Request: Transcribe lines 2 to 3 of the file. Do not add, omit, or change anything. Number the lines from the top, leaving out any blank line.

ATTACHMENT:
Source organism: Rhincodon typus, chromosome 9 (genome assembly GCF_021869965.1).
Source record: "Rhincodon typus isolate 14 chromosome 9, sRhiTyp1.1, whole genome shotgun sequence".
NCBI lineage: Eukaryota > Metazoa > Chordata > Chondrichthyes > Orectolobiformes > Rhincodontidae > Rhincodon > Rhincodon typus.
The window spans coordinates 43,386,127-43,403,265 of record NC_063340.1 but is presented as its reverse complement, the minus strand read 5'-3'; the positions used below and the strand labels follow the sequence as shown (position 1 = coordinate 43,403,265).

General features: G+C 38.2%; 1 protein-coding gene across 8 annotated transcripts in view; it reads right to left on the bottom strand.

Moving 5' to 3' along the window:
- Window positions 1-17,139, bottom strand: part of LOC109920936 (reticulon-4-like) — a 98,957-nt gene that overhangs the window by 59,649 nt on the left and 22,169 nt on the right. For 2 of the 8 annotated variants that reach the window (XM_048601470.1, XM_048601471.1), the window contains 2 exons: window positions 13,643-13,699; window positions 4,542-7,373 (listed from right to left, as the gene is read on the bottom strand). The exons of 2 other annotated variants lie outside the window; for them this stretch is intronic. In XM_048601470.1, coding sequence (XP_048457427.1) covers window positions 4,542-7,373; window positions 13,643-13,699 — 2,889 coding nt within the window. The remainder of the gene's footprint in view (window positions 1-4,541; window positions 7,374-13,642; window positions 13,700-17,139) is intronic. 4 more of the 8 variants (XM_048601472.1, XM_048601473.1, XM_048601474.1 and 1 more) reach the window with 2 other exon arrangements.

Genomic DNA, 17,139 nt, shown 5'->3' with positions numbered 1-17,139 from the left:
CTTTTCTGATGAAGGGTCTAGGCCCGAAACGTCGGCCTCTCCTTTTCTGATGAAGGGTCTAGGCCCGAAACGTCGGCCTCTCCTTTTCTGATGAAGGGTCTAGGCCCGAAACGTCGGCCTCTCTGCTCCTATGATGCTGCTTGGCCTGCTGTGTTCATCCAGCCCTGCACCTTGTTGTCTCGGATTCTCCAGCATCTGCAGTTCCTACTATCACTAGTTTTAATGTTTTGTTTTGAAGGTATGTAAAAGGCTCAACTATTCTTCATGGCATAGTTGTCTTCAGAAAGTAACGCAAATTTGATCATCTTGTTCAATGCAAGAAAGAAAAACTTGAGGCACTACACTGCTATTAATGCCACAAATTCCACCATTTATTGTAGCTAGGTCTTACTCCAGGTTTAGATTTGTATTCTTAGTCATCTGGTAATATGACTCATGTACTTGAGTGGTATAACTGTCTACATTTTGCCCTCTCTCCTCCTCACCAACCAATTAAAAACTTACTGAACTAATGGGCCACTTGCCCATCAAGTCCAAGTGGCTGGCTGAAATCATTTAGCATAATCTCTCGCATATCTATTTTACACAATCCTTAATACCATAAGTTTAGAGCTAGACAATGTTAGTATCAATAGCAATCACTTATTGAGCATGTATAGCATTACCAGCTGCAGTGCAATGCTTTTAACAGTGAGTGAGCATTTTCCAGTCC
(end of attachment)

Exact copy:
Source record: "Rhincodon typus isolate 14 chromosome 9, sRhiTyp1.1, whole genome shotgun sequence".
NCBI lineage: Eukaryota > Metazoa > Chordata > Chondrichthyes > Orectolobiformes > Rhincodontidae > Rhincodon > Rhincodon typus.